Many bakers make gorgeously decorated cookies that look too immaculate for a regular day person to accomplish. It’s this thing called royal icing, and it involves outlining, flooding and a bunch of little decorating tools. Sounds kind of daunting, which is why it took me so long to try for myself.
Ever since I saw a picture of these petri dish cookies, the lab nerd in me knew I had to join forces with my baking-side to make them. Since our lab just moved into a new facility and the ribbon cutting ceremony is scheduled to be today, I figured it was the perfect time to conquer my fear of royal icing. But I wasn’t about to do it without a little help. Thanks to Michelle at Brown Eyed Baker and her wonderfully helpful tutorial on “How to Decorate Cookies with Royal Icing“, I bring to you these slightly unappetizing-looking, yet completely adorable (okay maybe I’m alone on that one) petri dish cookies!
Although there are a lot of steps, it’s pretty simple when you break it all down (and assuming you have all the necessary tools).
PETRI DISH COOKIES
Makes approximately 30 3-inch diameter cookies
2 cups all-purpose flour
1/2 tsp salt
1/2 tsp baking powder
1 stick plus 2 Tbsp (10 Tbsp) unsalted butter, at room temperature
In a medium bowl, whisk the flour, salt and baking powder together.
Working with a stand mixer, perferably fitted with a paddle attachment, or with a hand mixer in a large bowl, beat the butter at medium speed for a minute or so, until smooth. Beat in the sugar and continue to beat for about 2 minutes, until the mixture is light and pale. Add the egg and yolk and beat for another minute or two; beat in the vanilla. Reduce the mixer speed to low and steadily add the flour mixture, mixing only until it has been incorporated – because this dough is best when worked least, you might want to stop the mixer before all the flour is thoroughly blended into the dough and finish the job with a rubber spatula. When mixed, the dough will be soft, creamy and malleable.
Turn the dough out onto a counter and divide it in half. To make roll-out cookies, shape each half into a disk and wrap in plastic. Chill for at least 2 hours. (Well wrapped, the dough can be refrigerated for up to 3 days or frozen for up to 2 months.)
Center a rack in the oven and preheat the oven to 350 degrees. Line two baking sheets with parchment or silicone mats.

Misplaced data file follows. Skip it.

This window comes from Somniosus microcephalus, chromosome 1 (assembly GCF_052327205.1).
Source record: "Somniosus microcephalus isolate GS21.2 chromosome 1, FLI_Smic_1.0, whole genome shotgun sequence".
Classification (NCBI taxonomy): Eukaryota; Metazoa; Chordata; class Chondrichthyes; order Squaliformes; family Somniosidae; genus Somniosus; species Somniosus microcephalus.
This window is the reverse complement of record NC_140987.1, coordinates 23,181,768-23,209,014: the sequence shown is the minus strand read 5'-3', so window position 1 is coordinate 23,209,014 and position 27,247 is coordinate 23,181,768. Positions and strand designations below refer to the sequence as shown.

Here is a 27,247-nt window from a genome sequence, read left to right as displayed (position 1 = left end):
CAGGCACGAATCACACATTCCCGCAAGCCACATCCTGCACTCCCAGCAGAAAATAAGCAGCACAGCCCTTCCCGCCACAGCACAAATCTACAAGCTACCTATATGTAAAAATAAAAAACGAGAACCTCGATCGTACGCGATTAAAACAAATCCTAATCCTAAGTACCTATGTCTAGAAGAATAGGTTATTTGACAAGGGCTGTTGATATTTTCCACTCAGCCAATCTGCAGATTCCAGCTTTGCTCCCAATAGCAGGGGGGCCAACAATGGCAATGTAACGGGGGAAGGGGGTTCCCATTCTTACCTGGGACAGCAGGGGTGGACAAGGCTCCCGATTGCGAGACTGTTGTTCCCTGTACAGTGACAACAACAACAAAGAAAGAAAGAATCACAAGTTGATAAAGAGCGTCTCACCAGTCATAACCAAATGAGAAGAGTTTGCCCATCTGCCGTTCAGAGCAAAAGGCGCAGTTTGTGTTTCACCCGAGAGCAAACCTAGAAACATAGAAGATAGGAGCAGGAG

Working with one packet of dough at a time, roll out the dough between sheets of plastic wrap or wax paper to a thickness of ¼ inch, lifting the plastic or paper and turning the dough over often so that it rolls evenly. Lift off the top sheet of plastic or paper and cut out the cookies – I used a 2-1/2 inch diameter round cookie cutter. Pull away the excess dough, saving the scraps for rerolling, and carefully lift the rounds onto the baking sheets with a spatula, leaving about 1-1/2 inches between the cookies. (This is a soft dough and you might have trouble peeling away the excess or lifting the cutouts; if so, cover the dough, chill it for about 15 minutes and try again.) After you’ve rolled and cut the second packet of dough, you can form the scraps into a disk, then chill, roll, cut and bake.
Bake the cookies one sheet at a time for 8-9 minutes, rotating the sheet at the midpoint. The cookies should feel firm, but they should not color much, if at all. Remove the pan from the oven and let them rest for 1 minute before carefully lifting them onto a rack to cool to room temperature.
Repeat with the remaining dough, cooling the baking sheets between batches. Allow cookies to cool completely before decorating.
Outline the cookies with the royal icing. Place some of the icing into a disposable pastry bag fitted with a #2 tip and coupler and outline the outside of the cookie. Keep the tip about 1/2-inch above the cookie while moving it allows the icing to lay on the cookie more easily. Make sure that the outline is pretty well set before moving on to flooding the cookies (generally by the time you are done outlining the first ones are already dry).
To the remaining icing, slowly start adding a few drops of water at a time, until the icing reaches an almost liquid consistency. The test here is to pick some icing up with a spoon and let it drizzle back into the bowl – the drizzle should disappear into the bowl within 10 seconds. Once you have achieved this, you are ready.
Either fill a squeeze bottle with the thinned icing or transfer it to a disposable pastry bag with a 1/4-inch hole cut off the end. Now squeeze in the icing to almost completely fill the inside the cookie. Then take a toothpick and gently use it to distribute the icing to any empty spots. Sprinkle with white nonpareils.
Allow to dry completely before storing. The cookies will keep at room temperature in a tin for up to 1 week. Wrapped well, they can be frozen for up to 2 months.
Mix all ingredients on low speed for 7-10 minutes or until the icing loses its shine. Add more water by the teaspoon if it appears too stiff, or more powdered sugar if too thin. At this stage you want to be able to pipe it easily.
Color the icing and then cover the container with a damp paper towel. It is key when working with royal icing not to allow it to dry out.